Berlin Phil confirms Polish concertmaster

Krzysztof Polonek today completed his probationary period as concertmaster of the Berlin Philharmonic.

His father, the violist Zdzisław Polonek, was also a member of the orchestra and his son’s first teacher.

Krzysztof Polonek joined the Berlin Philharmonic in 2009 after spells as concertmaster at Deutsche Oper Berlin, the Dresden Philharmonie and the Rundfunk-Sinfonieorchester Berlin. In February 2019, he won the audition to succeed Andreas Buschatz as concertmaster. He has now won early confirmation.

 

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    • Daniel Stabrawa is retiring 1st concertmaster. Mr. Plonek is (2nd) concertmaster. BPO is looking now successor for Stabrawa. Mr. Polonek’s predacessor was Andreas Buschatz who left to become 1st concertmaster of Gewandhaus orchestra

  • is it me or does Berlin turn over its concertmasters faster than it turns over its principal horns and trumpets? is tenure so tenuous and brutal in Berlin? are people so unhappy with the top job after fighting so hard to get it?

      • Historically, Germany has had problems when leadership roles are vested in one person, so spreading it around a bit is a safer bet…

        • The Concertgebouw and the Winer, the other two giants continue to do the same thing. You don t know Who will be the concertmaster they are two or three. La Scala do the same thing for la Filarmonica.

    • The tenure process is pretty tough. Every member of the orchestra has to agree on any appointment unanimously. Some players leave to pursue solo endeavors, teaching positions, or simply for the sole reason of returning to their home countries. The pay is very good for the cost of living, and the workload is very evenly spread out among the players in any given section. Of course there is a greater deal of pressure on principal players.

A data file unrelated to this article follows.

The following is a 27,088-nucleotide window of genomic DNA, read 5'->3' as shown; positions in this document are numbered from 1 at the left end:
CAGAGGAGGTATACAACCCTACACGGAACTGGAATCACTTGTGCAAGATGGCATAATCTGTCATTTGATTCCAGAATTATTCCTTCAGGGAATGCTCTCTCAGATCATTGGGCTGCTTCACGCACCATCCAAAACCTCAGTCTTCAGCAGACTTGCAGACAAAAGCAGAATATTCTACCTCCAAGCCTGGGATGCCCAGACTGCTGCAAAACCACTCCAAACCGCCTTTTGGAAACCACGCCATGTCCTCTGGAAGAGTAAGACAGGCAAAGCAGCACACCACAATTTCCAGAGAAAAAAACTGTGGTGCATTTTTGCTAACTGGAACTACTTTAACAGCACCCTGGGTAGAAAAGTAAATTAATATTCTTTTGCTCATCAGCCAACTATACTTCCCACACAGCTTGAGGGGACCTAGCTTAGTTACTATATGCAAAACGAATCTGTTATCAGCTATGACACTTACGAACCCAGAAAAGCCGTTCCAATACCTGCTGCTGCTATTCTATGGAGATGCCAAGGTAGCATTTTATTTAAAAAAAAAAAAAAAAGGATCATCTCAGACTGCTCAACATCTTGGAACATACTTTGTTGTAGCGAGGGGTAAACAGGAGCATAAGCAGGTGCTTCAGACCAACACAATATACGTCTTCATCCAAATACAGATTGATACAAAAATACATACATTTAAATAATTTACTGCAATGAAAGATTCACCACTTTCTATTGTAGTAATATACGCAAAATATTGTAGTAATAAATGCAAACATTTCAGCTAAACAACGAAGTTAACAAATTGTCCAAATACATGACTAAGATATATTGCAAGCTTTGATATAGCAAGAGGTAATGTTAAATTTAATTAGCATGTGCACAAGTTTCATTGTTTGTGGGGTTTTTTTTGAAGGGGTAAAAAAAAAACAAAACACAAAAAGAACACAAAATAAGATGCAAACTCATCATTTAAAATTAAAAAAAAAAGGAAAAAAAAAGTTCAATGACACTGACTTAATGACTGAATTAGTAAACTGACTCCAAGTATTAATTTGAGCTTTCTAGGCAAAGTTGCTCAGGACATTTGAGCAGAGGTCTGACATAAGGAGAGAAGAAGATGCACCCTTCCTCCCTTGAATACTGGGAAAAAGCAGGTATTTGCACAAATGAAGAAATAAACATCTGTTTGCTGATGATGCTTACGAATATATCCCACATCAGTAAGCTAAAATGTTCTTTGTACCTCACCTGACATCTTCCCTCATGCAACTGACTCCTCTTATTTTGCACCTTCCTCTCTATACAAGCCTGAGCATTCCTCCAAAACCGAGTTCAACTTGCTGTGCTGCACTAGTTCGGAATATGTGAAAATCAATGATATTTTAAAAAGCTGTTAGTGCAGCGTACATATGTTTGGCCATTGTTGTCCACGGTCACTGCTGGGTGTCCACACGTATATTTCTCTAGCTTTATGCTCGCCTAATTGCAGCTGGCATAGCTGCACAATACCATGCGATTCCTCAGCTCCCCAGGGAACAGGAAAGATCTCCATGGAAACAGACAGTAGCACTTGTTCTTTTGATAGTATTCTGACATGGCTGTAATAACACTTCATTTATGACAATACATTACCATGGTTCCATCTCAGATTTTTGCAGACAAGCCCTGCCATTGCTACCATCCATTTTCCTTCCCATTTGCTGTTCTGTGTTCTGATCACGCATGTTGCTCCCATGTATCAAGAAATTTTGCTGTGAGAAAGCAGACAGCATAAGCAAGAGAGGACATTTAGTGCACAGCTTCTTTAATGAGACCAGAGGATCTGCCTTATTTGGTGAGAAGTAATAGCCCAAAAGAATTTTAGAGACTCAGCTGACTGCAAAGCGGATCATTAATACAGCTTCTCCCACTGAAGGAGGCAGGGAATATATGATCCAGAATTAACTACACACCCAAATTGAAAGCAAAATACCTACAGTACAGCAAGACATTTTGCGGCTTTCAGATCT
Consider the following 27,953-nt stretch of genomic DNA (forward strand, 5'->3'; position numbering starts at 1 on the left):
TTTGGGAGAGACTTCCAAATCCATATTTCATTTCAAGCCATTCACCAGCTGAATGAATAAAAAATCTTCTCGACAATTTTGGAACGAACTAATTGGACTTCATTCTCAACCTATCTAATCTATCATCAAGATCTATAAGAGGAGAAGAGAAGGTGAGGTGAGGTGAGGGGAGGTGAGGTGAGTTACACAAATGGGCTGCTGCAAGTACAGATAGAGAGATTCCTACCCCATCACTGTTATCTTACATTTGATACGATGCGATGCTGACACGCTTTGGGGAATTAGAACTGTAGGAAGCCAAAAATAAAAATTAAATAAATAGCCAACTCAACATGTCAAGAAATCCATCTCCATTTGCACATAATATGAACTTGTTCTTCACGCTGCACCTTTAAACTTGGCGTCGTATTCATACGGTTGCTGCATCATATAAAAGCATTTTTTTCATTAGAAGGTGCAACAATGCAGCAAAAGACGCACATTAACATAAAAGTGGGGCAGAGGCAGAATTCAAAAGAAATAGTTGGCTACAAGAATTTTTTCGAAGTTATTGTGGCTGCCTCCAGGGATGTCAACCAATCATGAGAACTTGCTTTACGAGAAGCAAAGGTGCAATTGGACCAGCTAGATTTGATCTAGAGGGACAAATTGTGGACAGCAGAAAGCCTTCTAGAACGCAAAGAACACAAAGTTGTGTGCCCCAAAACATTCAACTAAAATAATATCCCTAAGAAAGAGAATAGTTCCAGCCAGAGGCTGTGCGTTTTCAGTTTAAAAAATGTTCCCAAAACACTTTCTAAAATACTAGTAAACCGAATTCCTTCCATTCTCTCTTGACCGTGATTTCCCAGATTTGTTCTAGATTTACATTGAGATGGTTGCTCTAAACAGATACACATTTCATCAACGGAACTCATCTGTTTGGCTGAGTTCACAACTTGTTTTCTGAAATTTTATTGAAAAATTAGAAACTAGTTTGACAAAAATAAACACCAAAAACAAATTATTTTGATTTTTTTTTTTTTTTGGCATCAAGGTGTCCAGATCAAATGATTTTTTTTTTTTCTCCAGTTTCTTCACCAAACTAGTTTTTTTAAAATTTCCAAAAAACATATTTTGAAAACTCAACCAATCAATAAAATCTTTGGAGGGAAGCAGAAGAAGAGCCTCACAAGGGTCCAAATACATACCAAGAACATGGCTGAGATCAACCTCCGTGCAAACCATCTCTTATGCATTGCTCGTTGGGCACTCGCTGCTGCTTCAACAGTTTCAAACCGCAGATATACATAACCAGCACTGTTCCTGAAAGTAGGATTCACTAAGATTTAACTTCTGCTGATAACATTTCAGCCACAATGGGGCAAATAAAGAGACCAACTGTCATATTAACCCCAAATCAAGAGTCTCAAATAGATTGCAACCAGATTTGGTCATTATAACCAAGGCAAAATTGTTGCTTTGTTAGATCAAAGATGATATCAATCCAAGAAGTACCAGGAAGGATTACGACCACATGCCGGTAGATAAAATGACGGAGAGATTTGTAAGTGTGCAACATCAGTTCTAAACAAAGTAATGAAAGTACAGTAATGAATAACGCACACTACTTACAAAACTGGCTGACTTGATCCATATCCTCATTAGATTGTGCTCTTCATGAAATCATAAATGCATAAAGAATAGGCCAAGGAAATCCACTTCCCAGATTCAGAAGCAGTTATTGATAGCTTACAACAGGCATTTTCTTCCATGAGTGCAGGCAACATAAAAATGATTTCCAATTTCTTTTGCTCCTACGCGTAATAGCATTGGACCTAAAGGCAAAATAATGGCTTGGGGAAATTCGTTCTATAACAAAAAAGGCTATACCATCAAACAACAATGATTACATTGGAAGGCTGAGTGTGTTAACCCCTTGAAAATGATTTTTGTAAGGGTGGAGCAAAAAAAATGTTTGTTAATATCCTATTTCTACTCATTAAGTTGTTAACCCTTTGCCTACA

• Berlin has three First Concertmasters – Kashimoto, Bendix-Balgley, and Stabrawa. “Concertmaster” – Polonek’s position – is #4 after the three co-equal First Concertmasters. Basically an Associate Concertmaster in the U.S. system.

      Stabrawa has been there since 1986 (?), Kashimoto since 2009, and Bendix-Balgley since 2014. I would guess Stabrawa is close to retirement (but still plays wonderfully) so we may go through this again before too long.

      • Regarding Daniel Stabrawa, this season (2020/2021) is officially his last and application/audition dates for the resulting vacancy have already been announced:

        1. Konzertmeister*in (ab 2021/22)
        Pflichtstücke: Mozart. Konzert D-Dur KV 218 oder Konzert A-Dur KV 219; Violinkonzerte von Beethoven oder Brahms. Orchesterstellen werden mit der Einladung bekanntgegeben.

        Bewerbungsschluss: 29. April 2021
        Probespiel: 10./11. June 2021

        1st Concertmaster (starting 2021/22)
        Required pieces: Mozart. Konzert D-Dur KV 218 oder Konzert A-Dur KV 219; Violinkonzerte von Beethoven oder Brahms. The candidates shall be advised of the orchestral excerpts upon invitation.

        Application deadline: 29 April 2021
        Audition: 10/11 June 2021″

      • Like Ken Hakii the leader of the altos at the RCO, Strabrawa is a living legend and the soul of the Waldbhun. Last year I had the chance to see him with the BPO before I thought that he don t work at the BPO any more. Kashimoto is there more frenquantly maybe Strabrawa will end to work with the BPO next year.